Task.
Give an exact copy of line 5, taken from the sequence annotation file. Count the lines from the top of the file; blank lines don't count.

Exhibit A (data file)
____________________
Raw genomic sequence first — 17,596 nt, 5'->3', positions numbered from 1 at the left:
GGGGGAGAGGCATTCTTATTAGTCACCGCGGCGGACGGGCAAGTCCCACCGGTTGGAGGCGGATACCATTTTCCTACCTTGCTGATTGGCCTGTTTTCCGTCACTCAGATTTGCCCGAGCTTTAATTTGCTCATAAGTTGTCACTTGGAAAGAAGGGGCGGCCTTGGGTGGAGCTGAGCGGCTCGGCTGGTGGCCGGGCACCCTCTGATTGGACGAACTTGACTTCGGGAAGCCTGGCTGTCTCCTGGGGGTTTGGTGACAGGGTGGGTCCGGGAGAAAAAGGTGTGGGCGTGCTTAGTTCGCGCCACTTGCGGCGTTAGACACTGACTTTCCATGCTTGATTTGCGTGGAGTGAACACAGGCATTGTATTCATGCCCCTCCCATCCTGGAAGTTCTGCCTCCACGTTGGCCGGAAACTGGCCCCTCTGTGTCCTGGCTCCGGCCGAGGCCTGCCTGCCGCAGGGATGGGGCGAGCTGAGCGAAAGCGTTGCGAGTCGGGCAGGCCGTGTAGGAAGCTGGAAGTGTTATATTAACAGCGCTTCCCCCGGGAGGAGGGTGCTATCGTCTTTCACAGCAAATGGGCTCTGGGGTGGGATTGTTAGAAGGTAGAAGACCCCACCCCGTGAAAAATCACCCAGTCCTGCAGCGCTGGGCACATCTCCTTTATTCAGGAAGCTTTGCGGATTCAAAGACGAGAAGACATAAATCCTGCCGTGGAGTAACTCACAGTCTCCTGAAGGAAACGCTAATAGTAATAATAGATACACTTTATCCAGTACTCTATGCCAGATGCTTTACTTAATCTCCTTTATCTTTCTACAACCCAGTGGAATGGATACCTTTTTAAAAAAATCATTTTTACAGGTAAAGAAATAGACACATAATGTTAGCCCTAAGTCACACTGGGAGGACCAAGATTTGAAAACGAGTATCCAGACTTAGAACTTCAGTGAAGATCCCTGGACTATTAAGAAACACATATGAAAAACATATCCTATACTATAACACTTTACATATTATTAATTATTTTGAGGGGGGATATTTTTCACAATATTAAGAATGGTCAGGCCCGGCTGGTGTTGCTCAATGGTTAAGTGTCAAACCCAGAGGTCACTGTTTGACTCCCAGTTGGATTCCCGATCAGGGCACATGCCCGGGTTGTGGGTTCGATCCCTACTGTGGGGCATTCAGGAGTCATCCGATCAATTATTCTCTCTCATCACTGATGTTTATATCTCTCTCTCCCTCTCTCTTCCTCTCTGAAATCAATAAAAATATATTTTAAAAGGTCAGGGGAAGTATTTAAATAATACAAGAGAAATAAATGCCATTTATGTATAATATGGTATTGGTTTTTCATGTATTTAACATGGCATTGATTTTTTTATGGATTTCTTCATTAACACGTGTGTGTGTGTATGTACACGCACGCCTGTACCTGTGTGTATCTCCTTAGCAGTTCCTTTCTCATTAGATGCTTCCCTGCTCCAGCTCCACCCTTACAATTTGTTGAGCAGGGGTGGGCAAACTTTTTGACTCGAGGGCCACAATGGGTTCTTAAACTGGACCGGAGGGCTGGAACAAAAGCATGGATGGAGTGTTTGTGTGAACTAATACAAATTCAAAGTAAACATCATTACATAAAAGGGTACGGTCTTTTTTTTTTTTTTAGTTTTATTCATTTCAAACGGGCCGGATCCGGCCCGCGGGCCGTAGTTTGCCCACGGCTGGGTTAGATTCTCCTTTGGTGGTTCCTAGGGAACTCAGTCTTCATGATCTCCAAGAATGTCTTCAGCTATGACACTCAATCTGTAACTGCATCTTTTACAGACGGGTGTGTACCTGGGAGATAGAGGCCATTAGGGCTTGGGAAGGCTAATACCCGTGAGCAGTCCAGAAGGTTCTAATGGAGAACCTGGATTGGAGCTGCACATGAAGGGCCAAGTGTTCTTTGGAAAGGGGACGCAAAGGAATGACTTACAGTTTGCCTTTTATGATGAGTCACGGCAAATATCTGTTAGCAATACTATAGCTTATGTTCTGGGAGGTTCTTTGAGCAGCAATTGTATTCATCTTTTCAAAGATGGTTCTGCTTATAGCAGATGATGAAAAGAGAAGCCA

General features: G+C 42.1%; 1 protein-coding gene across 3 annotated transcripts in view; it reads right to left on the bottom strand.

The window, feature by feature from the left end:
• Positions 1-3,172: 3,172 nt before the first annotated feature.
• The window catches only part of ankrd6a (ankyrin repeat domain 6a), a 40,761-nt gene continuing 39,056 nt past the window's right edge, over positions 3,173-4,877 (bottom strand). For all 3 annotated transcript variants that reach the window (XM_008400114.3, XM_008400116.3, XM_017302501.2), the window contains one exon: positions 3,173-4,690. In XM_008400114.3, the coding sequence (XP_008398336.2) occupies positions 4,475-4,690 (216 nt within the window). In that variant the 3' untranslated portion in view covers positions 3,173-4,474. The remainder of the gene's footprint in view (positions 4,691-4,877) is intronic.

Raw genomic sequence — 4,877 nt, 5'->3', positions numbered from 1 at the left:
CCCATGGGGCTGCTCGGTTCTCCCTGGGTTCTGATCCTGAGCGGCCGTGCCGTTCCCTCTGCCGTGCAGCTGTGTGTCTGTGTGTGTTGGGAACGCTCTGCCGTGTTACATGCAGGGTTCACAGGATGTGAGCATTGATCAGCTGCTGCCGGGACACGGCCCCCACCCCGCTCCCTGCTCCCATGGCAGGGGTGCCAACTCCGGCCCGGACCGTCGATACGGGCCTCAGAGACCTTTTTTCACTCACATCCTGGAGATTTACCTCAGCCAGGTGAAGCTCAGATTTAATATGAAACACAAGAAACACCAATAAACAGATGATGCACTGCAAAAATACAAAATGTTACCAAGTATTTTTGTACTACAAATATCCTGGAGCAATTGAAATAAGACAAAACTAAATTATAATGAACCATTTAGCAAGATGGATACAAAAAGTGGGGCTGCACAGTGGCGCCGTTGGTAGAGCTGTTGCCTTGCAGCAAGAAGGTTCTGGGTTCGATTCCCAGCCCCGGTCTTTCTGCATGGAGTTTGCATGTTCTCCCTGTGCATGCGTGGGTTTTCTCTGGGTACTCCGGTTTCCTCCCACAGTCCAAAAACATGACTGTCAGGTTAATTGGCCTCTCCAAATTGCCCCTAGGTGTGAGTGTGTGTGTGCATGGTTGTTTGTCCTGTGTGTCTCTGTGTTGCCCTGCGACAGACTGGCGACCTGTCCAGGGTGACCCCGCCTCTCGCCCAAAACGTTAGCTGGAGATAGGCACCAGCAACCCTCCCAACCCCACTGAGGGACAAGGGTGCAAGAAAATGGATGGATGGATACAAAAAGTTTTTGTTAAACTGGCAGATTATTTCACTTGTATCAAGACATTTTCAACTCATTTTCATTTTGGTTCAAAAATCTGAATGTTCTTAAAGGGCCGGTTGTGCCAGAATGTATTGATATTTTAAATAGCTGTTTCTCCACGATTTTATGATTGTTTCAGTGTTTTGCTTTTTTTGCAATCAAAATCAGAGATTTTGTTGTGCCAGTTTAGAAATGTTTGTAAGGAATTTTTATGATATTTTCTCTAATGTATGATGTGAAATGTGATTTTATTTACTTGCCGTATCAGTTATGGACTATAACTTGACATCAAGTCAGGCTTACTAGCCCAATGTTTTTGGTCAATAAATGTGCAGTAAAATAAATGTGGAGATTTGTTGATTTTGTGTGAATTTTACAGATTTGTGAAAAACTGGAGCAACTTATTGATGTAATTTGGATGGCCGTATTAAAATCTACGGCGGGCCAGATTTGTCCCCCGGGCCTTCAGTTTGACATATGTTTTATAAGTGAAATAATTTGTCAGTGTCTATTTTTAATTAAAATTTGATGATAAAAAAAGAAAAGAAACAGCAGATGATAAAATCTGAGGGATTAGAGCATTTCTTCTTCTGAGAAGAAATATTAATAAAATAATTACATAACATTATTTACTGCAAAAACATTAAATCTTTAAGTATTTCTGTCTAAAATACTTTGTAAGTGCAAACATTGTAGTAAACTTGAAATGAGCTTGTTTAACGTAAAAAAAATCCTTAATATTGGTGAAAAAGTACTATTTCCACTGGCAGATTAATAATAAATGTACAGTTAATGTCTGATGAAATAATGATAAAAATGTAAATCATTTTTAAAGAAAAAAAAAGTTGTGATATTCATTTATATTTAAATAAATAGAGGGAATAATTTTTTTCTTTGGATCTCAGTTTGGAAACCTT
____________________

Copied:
• Positions 1-3,172: 3,172 nt before the first annotated feature.